Saturday, December 4, 2010

Guest post & Giveaway with J.L Bryan

Gods of Pestilence, and Other Happy Subjects

J.L. Bryan

Hello, Strange Candy readers! Jo-Anne suggested I write about the mythology behind the main characters in my novel Jenny Pox, in which each of three main characters has a unique paranormal ability (or curse, depending on your perspective). So I'll ramble about that for a minute, and I promise I'll try to avoid any spoilers—no guarantees! Please feel free to ask any questions in the comments form below.

Jenny Pox occurs in a world nearly identical to our own. Readers categorize the book as “paranormal,” but you won't find any fae, werewolves, supernatural detective agencies, angelic orders or secret vampire societies. The paranormal elements in this story are restricted to the supernatural abilities of the main character Jenny, her nemesis Ashleigh, and Seth, the boy they both like. Beyond that, the story might take place in any regular small town in America. As with a tightly controlled scientific experiment, I wanted as few variables as possible. In Jenny Pox, those variables happen to be paranormal.

Jenny spreads a deadly supernatural plague to anyone she touches, animal or human. She can't turn off her power, so she spends her life avoiding people as much as possible, because she doesn't want to hurt anyone. This makes her existence very lonely and painful—then she discovers a boy in her town, Seth, has the opposite power. He can heal with his touch. This means their powers cancel out, and Jenny can safely touch him.

Things aren't that simple, though. Seth already has a girlfriend, who is Jenny's opposite in many ways—popular and influential where Jenny is a complete loner, strikingly pretty where Jenny is small and pale and invisible, ruthless about using her power where Jenny completely restrains herself from ever using her own. Ashleigh's touch makes people feel love, and she uses it relentlessly to manipulate and control others.

I love ancient mythology of all kinds, but these powers weren't based specifically on any one set of myths. In any polytheistic system, you will find a god or goddess associated with pestilence, healing and love, so I drew on a rich variety of sources to enhance the story. The Egyptian goddess Sekhmet, for example, was a perfect parallel to Jenny, and some of Jenny's character was drawn from research into that goddess, who was extremely important in early Egypt but little remembered today, even among people who like ancient mythology.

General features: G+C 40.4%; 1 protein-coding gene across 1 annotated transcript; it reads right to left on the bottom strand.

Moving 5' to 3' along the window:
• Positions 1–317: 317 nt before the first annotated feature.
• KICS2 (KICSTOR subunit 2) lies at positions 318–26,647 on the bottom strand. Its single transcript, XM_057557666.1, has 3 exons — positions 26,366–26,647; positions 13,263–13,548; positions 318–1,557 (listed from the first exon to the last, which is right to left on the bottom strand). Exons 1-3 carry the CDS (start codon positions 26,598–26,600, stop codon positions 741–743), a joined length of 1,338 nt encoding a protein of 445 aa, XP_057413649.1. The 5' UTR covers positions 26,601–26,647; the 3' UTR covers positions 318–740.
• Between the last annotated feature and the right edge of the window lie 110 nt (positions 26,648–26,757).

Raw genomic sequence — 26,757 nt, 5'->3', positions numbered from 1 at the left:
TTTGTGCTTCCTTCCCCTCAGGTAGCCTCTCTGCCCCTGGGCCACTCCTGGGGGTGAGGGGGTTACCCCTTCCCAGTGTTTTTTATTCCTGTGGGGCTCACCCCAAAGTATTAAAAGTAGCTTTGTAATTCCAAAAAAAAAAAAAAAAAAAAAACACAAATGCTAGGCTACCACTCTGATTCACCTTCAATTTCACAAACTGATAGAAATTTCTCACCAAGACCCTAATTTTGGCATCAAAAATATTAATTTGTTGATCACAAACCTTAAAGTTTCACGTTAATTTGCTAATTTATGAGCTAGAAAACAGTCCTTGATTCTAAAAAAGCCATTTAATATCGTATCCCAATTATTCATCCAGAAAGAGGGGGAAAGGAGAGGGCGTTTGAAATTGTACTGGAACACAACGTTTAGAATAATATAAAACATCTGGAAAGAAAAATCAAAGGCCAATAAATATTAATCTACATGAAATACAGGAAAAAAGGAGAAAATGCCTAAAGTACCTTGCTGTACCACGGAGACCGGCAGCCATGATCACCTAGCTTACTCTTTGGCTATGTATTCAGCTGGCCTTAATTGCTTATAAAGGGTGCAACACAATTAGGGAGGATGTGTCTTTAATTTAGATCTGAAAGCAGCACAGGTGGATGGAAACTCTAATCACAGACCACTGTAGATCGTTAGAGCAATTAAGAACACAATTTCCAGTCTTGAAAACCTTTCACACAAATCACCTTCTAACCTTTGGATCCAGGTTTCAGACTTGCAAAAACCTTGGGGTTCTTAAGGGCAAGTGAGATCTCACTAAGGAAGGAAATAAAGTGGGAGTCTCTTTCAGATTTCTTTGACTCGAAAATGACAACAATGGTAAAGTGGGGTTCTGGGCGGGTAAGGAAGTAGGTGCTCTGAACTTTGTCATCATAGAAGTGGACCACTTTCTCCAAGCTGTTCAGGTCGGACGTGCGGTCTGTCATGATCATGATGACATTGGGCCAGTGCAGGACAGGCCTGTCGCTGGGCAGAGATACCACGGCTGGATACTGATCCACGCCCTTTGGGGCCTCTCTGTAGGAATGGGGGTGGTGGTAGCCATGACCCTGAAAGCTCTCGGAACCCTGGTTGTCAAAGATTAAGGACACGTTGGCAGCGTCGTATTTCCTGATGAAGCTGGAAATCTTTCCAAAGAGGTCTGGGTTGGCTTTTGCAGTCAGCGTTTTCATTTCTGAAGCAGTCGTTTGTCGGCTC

The myths I considered most heavily aren't ancient and aren't mentioned directly in Jenny Pox. I'm a fan of H.P. Lovecraft, like most people with an interest in supernatural stories. In Lovecraft, the background is that old, wicked gods once ruled the universe, but were banished with the arrival of order and light. The old gods are waiting in the darkest depths of the universe to return, destroy life and reassert their rule. Some humans want to help them do this.

[possible spoilers ahead!] Drawing on Lovecraft, I imagined what might have if such primordial spirits found their way into the human reincarnation system (there is reincarnation in the world of Jenny Pox). They bring with them powers that didn't actually have any meaningful physical expression before they took on physical forms. And then—what if, through hundreds of incarnations, some of these spirits began to learn compassion and, in general, how to be human? Assuming humans reincarnate for the purpose of learning and growing, maybe some of these very old and evil spirits begin to learn the lessons that human souls are meant to learn by incarnating. And some of them aren't quite so evil anymore—they're turning good, so to speak. But not all of them are! Some keep to their original evil and destructive nature, and treat human beings like playthings.

In the story, the characters don't know their own backgrounds, in this larger sense. They consider themselves human beings with odd, inexplicable abilities. They learn more about their deeper background in the course of the story.

That's a quick look at the mythology involved in Jenny Pox. I'm open to questions, if you have any!

J.L. Bryan studied English literature at the University of Georgia and at Oxford, and then studied screenwriting at UCLA. He is the author of Jenny Pox and three other novels. His Haunted E-Book International Blog Tour will begin in January, with great giveaways like an Amazon Kindle and The Haunted Library ebook collection.

Want to win a copy of Jenny Pox? Then leave a comment on this post with your email address. 
Giveaway ends Saturday 11th December.

On another note, I'll have the winners from the Jennifer Rardin tribute up hopefully by tomorrow. 


  1. It's nice to know about a paranormal book without werewolves and vampires. I miss this kind of books! This book sounds great and I love the cover! Please count me in.

  2. Sounds like a great read. Love the premise of this one. Please add me to the drawing. Thanks for the opportunity! (Hugs)Indigo

  3. This sounds so good. I don't think I've read a book like this before. I'm in. :)

  4. This sounds very interesting and like nothing I've read yet.
    Thanks for the giveaway!


  5. I want this ! I Want this.
    I've been wanting to read this book. The cover hooked me :)

    uniquas at ymail dot com

  6. First time hearing about this one, sounds good!

  7. I hate to say it but the vamp and were thing is getting a little tired. This book sounds like an excellent read, great twist on mythology and i like that the main character has a nemesis:)

  8. Really enjoyed reading your guest post. I dont want to enter giveaway as i already own Jenny Pox. I think it was the first book i read on my Kindle and i loved it! Im looking forward to The Haunted EBook in January :)